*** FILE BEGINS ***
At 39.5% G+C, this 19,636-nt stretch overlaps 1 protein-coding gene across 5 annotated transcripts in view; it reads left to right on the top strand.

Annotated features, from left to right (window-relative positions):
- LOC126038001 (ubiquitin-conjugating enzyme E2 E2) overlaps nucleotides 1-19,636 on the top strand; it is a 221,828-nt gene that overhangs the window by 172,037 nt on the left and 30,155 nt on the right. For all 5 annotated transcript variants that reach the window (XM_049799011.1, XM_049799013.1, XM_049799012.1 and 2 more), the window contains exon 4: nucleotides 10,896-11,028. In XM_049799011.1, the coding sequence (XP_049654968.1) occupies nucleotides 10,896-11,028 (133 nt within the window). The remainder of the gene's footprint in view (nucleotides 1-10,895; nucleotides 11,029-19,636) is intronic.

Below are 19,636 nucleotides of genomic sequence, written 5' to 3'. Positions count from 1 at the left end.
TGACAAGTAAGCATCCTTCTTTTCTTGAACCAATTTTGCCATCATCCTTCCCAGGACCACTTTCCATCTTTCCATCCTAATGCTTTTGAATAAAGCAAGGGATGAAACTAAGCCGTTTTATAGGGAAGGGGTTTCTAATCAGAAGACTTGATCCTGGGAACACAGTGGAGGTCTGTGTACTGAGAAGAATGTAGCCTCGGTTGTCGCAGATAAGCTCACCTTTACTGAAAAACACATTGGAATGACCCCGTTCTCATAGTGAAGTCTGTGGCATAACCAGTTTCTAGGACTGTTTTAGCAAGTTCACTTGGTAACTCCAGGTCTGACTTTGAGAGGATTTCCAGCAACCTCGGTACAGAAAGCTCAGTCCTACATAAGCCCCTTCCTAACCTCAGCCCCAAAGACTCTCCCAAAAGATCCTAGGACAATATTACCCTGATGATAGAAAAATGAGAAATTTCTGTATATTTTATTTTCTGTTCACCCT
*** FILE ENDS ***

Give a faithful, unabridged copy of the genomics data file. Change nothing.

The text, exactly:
At 39.5% G+C, this 19,636-nt stretch overlaps 1 protein-coding gene across 5 annotated transcripts in view; it reads left to right on the top strand.

Annotated features, from left to right (window-relative positions):
- LOC126038001 (ubiquitin-conjugating enzyme E2 E2) overlaps nucleotides 1-19,636 on the top strand; it is a 221,828-nt gene that overhangs the window by 172,037 nt on the left and 30,155 nt on the right. For all 5 annotated transcript variants that reach the window (XM_049799011.1, XM_049799013.1, XM_049799012.1 and 2 more), the window contains exon 4: nucleotides 10,896-11,028. In XM_049799011.1, the coding sequence (XP_049654968.1) occupies nucleotides 10,896-11,028 (133 nt within the window). The remainder of the gene's footprint in view (nucleotides 1-10,895; nucleotides 11,029-19,636) is intronic.

Below are 19,636 nucleotides of genomic sequence, written 5' to 3'. Positions count from 1 at the left end.
TGACAAGTAAGCATCCTTCTTTTCTTGAACCAATTTTGCCATCATCCTTCCCAGGACCACTTTCCATCTTTCCATCCTAATGCTTTTGAATAAAGCAAGGGATGAAACTAAGCCGTTTTATAGGGAAGGGGTTTCTAATCAGAAGACTTGATCCTGGGAACACAGTGGAGGTCTGTGTACTGAGAAGAATGTAGCCTCGGTTGTCGCAGATAAGCTCACCTTTACTGAAAAACACATTGGAATGACCCCGTTCTCATAGTGAAGTCTGTGGCATAACCAGTTTCTAGGACTGTTTTAGCAAGTTCACTTGGTAACTCCAGGTCTGACTTTGAGAGGATTTCCAGCAACCTCGGTACAGAAAGCTCAGTCCTACATAAGCCCCTTCCTAACCTCAGCCCCAAAGACTCTCCCAAAAGATCCTAGGACAATATTACCCTGATGATAGAAAAATGAGAAATTTCTGTATATTTTATTTTCTGTTCACCCT